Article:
It is his real name.
Tootie Martin, christened after a nickname his father was given as a child, was raised in Panama City, Florida. That’s not far from “The Peanut Capital of the World,” Dothan, Alabama, and near a large peanut butter factory in Enterprise, Alabama. “You could smell peanuts in the air all the time,” he says.
Though he spent much of his youth with his mother in a housing project in Panama City, he lived in Enterprise when he was eight with his great aunt, adjacent to a farm. “We would literally go across the street, pull the peanuts up from the soil, and drag them back to the house,” he says.
A fortuitous turn of events yanked him from that native soil and planted him in St. Paul. In 2000, Tootie’s close friend was heading to Concordia University. With some help from that family, Tootie was offered a chance to attend as well. He’s now the director of development for the school.
But when you eat, sleep, and breathe peanuts from a young age, that taste of home never leaves you. In Minnesota, Tootie couldn’t find any boiled peanuts that weren’t from a can. “I thought, ‘Either Minnesotans don’t like boiled peanuts, or they haven’t been exposed to them.’”
It was the latter, as it turns out. So Tootie took matters into his own hands.
“I started a business that was just me, a tent, and a pot,” he says. “I was going around the farmers market saying, ‘Bald peanuts! Bald peanuts here!’ And people were looking at me like, ‘What are bald peanuts?’
“So I had to learn how to pronounce ‘boiled,’” he laughs. “Eventually I did.”
Tootie sports a smile so big you might think you’ve walked in just after the punch line of a really great joke. But that’s just his smile, and the only joke is on those of us who aren’t as blissful as he is, dressed in all black save for his bright yellow bowtie, selling boiled and fried peanuts at the Midtown Farmers Market. He also has a commercial kitchen in Lonsdale, Minnesota, and takes orders on tootiespeanuts.com.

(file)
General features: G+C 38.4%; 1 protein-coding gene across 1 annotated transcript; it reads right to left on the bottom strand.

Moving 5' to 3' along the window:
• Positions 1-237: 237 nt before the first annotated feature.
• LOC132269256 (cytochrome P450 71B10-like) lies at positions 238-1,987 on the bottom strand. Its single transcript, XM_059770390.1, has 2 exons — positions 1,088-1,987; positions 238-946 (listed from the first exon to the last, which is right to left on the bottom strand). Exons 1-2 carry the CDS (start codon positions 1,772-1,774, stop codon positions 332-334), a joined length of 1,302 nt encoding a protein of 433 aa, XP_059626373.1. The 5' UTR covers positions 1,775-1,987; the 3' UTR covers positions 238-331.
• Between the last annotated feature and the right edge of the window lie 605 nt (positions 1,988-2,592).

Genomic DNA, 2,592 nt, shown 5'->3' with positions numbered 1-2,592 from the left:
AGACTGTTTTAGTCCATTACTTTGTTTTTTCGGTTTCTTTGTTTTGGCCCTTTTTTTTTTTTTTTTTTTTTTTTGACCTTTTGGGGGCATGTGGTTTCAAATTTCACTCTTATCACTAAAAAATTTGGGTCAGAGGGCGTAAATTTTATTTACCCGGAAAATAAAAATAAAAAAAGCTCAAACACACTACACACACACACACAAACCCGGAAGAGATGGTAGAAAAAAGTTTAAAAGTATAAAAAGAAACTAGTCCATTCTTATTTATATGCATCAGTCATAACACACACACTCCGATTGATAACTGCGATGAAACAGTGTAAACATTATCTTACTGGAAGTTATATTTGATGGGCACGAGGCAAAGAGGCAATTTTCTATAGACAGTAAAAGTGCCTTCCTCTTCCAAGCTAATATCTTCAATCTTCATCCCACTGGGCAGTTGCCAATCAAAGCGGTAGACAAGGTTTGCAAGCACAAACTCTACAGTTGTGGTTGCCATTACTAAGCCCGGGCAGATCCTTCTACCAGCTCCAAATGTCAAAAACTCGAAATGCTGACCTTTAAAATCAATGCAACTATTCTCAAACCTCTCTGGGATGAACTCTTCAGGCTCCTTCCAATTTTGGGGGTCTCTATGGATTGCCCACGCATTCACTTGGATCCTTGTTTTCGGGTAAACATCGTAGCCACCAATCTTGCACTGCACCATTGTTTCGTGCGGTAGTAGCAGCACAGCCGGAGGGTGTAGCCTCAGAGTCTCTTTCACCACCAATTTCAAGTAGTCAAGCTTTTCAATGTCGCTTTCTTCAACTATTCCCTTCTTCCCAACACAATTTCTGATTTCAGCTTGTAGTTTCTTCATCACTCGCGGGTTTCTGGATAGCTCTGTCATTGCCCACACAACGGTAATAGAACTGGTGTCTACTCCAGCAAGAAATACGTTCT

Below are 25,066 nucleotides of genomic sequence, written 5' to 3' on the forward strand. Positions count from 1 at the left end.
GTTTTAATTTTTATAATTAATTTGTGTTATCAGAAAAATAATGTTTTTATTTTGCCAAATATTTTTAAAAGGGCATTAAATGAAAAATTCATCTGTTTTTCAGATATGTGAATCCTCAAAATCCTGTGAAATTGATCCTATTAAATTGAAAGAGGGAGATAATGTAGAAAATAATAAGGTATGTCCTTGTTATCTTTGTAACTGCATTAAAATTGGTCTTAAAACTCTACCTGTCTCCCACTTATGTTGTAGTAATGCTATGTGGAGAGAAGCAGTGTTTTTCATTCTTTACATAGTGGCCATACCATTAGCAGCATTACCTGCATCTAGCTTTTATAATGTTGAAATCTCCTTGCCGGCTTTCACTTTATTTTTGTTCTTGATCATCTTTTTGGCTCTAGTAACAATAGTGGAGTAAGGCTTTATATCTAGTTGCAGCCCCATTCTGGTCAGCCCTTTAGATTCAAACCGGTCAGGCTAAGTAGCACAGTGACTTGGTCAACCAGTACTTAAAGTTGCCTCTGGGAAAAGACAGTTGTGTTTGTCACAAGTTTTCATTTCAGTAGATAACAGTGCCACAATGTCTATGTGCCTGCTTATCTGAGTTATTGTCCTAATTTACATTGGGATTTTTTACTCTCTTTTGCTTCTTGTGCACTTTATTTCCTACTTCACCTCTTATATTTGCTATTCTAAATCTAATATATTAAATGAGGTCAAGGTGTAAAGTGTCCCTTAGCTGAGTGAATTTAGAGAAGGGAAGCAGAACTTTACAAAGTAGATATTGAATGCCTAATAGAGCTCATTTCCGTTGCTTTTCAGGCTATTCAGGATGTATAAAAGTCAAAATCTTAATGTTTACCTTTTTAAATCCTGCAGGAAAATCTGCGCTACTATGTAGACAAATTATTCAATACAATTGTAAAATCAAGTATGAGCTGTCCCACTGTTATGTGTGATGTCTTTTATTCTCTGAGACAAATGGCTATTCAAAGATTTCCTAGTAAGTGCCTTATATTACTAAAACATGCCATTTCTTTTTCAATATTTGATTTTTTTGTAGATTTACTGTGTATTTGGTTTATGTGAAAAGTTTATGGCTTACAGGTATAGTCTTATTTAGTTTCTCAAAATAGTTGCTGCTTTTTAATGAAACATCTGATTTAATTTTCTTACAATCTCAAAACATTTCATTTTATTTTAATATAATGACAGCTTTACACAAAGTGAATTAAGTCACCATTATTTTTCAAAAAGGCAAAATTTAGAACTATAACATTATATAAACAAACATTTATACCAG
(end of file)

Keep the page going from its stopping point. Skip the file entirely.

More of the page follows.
“The next step for me would be to get into the breweries and distilleries, have a concessions trailer, and my ultimate goal is the Minnesota State Fair,” he says.
Yet even that wouldn’t be the last stop for Tootie. He wants to expand to beyond a man, a pot, and a tent, to have a staff of peanut devotees—and he wants to employ convicted felons.
“I have seen it in my own community growing up in Panama City, Florida, the effects of men and women coming back after being incarcerated and they can’t find stable employment. That to me is a travesty.”
More than a stable job, Tootie hopes to offer an inspiring story: “I want them to think, ‘If this guy can have a business doing peanuts, then I can use the gifts that I have.’ I want that to be the model for Tootie’s Peanuts.”
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